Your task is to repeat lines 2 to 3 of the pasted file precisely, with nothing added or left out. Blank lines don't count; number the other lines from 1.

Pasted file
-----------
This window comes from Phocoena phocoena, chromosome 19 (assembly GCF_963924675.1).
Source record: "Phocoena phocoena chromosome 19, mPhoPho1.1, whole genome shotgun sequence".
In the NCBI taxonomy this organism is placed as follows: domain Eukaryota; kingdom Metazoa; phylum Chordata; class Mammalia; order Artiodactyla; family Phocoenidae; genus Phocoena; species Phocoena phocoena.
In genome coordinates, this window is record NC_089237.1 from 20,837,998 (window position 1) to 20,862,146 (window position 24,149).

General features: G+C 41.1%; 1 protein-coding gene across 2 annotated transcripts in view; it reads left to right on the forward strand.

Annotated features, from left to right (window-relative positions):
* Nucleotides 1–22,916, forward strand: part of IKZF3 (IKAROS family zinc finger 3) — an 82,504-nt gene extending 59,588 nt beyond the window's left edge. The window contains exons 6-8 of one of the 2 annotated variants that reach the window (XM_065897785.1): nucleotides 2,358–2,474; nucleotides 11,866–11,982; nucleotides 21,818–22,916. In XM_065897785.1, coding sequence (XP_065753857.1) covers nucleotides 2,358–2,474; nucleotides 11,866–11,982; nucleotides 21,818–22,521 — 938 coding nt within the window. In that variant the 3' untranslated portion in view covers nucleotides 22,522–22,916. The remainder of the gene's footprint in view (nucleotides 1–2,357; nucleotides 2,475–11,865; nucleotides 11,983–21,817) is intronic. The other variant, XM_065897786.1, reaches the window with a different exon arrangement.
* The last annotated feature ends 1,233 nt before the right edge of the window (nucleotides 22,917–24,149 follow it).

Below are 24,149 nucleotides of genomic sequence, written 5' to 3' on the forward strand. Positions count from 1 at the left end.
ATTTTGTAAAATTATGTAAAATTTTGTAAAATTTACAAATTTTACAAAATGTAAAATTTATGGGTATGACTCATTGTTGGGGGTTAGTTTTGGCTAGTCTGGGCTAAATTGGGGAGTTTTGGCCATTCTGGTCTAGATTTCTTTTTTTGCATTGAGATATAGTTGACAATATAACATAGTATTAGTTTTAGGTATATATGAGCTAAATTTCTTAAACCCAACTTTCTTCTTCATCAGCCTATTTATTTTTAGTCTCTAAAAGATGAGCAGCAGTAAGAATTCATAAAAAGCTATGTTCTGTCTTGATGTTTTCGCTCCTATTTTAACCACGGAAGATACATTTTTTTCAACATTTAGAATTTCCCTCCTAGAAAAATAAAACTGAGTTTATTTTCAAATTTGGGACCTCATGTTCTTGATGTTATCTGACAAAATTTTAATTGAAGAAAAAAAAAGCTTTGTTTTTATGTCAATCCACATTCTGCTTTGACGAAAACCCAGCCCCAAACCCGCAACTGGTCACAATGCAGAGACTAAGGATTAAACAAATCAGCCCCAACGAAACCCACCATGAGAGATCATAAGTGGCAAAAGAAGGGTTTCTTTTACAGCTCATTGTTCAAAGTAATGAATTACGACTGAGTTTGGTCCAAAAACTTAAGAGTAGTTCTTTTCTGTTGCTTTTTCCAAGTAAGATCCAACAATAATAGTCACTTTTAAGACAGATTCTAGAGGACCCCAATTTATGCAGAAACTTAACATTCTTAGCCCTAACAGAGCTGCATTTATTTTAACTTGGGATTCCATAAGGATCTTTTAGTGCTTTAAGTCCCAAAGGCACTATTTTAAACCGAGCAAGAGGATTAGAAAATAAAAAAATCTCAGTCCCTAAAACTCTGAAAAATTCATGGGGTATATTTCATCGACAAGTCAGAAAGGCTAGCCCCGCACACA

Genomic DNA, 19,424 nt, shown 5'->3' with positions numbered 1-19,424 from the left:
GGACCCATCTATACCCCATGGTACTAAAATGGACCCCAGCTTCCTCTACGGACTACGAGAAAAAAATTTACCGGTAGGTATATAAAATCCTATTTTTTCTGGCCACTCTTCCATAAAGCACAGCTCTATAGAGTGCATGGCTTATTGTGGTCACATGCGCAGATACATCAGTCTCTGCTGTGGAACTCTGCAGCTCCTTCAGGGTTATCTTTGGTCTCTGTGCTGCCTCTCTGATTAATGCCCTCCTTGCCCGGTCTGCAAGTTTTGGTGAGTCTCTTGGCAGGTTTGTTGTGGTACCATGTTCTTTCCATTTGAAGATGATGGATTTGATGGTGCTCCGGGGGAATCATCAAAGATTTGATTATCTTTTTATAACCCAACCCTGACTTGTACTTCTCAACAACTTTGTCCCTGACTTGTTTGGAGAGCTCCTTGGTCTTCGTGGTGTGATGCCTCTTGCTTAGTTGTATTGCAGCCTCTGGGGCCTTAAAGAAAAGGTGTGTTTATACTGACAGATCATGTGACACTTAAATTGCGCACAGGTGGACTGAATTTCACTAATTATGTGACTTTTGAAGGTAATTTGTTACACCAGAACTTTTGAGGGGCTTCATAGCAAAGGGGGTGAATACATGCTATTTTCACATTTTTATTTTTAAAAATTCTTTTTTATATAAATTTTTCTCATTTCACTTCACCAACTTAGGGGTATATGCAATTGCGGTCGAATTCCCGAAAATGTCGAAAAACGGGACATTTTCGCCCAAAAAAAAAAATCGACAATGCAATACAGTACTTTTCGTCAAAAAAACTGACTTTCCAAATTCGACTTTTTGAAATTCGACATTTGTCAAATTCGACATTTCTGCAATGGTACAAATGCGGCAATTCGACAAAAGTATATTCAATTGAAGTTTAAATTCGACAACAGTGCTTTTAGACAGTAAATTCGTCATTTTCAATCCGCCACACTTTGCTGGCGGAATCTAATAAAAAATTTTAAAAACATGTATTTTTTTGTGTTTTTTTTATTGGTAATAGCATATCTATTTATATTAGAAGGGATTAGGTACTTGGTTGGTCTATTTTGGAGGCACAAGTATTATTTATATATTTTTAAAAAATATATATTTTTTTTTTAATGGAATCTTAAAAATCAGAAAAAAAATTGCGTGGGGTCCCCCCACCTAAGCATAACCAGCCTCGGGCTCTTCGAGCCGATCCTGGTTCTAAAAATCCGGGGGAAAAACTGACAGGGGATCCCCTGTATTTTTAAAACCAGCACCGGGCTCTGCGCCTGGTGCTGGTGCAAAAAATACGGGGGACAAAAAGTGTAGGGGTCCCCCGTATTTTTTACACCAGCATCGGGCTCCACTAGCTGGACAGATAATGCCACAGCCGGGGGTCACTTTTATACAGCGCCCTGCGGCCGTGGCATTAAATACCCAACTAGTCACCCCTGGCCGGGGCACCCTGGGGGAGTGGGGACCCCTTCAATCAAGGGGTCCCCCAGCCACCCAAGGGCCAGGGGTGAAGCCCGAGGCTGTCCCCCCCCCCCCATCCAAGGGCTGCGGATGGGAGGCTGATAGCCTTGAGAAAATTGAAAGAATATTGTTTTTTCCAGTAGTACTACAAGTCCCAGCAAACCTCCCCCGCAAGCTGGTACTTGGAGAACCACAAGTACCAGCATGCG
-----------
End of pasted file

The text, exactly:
Source record: "Phocoena phocoena chromosome 19, mPhoPho1.1, whole genome shotgun sequence".
In the NCBI taxonomy this organism is placed as follows: domain Eukaryota; kingdom Metazoa; phylum Chordata; class Mammalia; order Artiodactyla; family Phocoenidae; genus Phocoena; species Phocoena phocoena.